A VIOLENT assault by Soviet special forces on the headquarters of the Latvian Interior Ministry in Riga late Sunday night provides dramatic evidence that the Baltic crisis is far from over. According to reports from Latvia, at least four people were killed and 10 injured when a unit of ``black berets,'' as the special Soviet Interior Ministry troops are called, made an attempt to seize the Latvian government building just after 9 p.m. local time. In a 90-minute gun battle in the center of the city, the troops seized several floors of the building, despite resistance from a small number of Latvian police inside. They withdrew after five hours of negotiations between Latvian Premier Ivar Godmanis and Soviet Interior Minister Boris Pugo in Moscow.
The reported victims of the attack included a Latvian television journalist and two Latvian policemen killed, and a Finnish television journalist and Soviet TV cameraman injured.
Although the precise circumstances of the attack are disputed, there is little question that the events in Latvia are following the pattern of Moscow- and Communist Party-inspired confrontation that led to the tragic bloodshed in Lithuania only a week before.
As in Lithuania, a Communist-controlled ``Salvation Committee'' has claimed to seize power, ousting a democratically elected nationalist government. And Soviet military forces have been deployed in a manner calculated to raise tensions and to justify the claims coming from Moscow that ``chaos'' in the Baltic republic requires the imposition of direct presidential rule.
The escalation of tension in Latvia came only hours after Russian democratic activists organized a massive demonstration in central Moscow, numbering at least 100,000, to protest the ``danger of dictatorship'' and express solidarity with the Baltic republics. The demonstration backed Russian leader Boris Yeltsin, who has emerged as the champion of all the republican governments against the dictates of the Kremlin.
In a tough speech yesterday to the Russian parliament, which opened a week early because of the Baltic crisis, the popular Russian leader accused the government of President Mikhail Gorbachev of ``toppling constitutional bodies'' in the Baltics.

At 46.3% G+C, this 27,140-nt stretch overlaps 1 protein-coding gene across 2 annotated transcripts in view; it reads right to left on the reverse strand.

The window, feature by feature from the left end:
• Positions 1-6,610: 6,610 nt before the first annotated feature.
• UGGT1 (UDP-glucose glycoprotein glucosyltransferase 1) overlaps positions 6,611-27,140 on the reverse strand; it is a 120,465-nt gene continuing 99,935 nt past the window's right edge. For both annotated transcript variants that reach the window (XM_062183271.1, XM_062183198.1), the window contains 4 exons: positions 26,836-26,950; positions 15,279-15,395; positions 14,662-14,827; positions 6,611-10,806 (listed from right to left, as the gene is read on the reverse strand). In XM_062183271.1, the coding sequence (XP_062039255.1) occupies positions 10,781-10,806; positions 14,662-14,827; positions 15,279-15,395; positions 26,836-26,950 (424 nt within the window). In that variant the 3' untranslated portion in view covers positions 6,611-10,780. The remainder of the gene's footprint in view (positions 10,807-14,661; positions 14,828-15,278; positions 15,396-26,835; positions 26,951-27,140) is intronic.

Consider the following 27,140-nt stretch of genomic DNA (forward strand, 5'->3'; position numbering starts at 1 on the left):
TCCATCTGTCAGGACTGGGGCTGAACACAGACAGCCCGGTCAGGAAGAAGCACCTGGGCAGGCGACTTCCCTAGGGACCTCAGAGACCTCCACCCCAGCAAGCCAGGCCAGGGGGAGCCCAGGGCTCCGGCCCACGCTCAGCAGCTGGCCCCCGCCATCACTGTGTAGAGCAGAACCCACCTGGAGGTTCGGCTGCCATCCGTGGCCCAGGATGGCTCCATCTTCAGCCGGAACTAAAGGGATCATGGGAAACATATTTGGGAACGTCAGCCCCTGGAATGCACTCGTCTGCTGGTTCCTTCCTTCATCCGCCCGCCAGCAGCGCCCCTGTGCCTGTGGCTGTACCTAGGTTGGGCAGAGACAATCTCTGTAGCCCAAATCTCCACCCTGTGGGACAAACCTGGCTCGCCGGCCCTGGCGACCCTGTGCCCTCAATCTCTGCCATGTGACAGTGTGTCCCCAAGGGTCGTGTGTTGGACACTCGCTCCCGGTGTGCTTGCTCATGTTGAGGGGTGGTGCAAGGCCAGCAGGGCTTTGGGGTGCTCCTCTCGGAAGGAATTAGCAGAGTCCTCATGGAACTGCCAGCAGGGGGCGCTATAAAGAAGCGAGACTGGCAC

Stressing the ``critical'' nature of the crisis, Mr. Yeltsin pointed to the right-wing turn of the Gorbachev government in recent weeks. Indeed, many of Gorbachev's best known liberal advisers, including former Foreign Minister Eduard Shevardnadze, Alexander Yakovlev, and economists Stanislav Shatalin and Nikolai Petrakov, have left the government. But, Yeltsin argued, ``the reactionary turn has not yet reached a stage of no return.''
Yeltsin's strategy of combating the right-wing shift is centered on forming an alliance of republican governments, with the Ukraine, Russia, Byelorussia, and Kazakhstan at its core.
The special Interior Ministry forces, called the OMON, have been the spearhead of Kremlin pressure on the nationalist Latvian government, starting on Jan. 2, when they seized the central publishing house. The OMON regiment is directly responsible to Interior Minister Pugo, a former head of the Latvian Communist Party and of the Latvian KGB (secret police).
As tensions rose in Lithuania, the Latvian government, elected by an overwhelming majority last spring, took steps to defend itself, including building barricades around the parliament and other key facilities.
On Saturday, the ``All-Latvian Public Salvation Committee,'' a group whose only known backing comes from the Communist Party, issued a statement claiming the government had brought Latvia to the ``brink of a national catastrophe'' and was seeking to establish a ``bourgeois dictatorship.''
The ``committee,'' claiming to act on behalf of ``the working people,'' proclaimed that it was seizing ``the whole of state power,'' dissolving the parliament and the government.
At the same time, the OMON forces were issuing their own dire warnings, claiming that they were threatened by the police forces loyal to the Latvian government. In an article published Saturday in the Soviet Communist Party daily Pravda, the OMON regiment commander Cheslav Mlynnik is quoted as saying, ``We are ready to resist the attack if it happens.'' The article cites undocumented threats to OMON family members. ``We warn,'' the OMON commander said, ``if only one hair drops from the head of our relatives, we will answer.''
These developments now seem to have been part of the preparation for the assault that took place on Sunday night. The account being circulated by pro-Moscow sources, including the Tass news agency, claims that the troops were responding to the kidnap and rape of an officer's wife, followed by threats to harm others unless Latvian nationalists detained during the seizure of the printing house were released. When the special forces came to ``negotiate'' with the Latvian Interior Ministry, the account continues, they were fired on without warning. ``The detail was forced to return fire and capture the republican Interior Ministry,'' Tass said.
But Western journalists present in Riga dispute this version. According to a report from the British Broadcasting Corporation, two busloads and two carloads of troops arrived and opened fire without provocation.
The Latvian parliament, meeting in emergency session, decided to form special militia units to defend the government following the attack.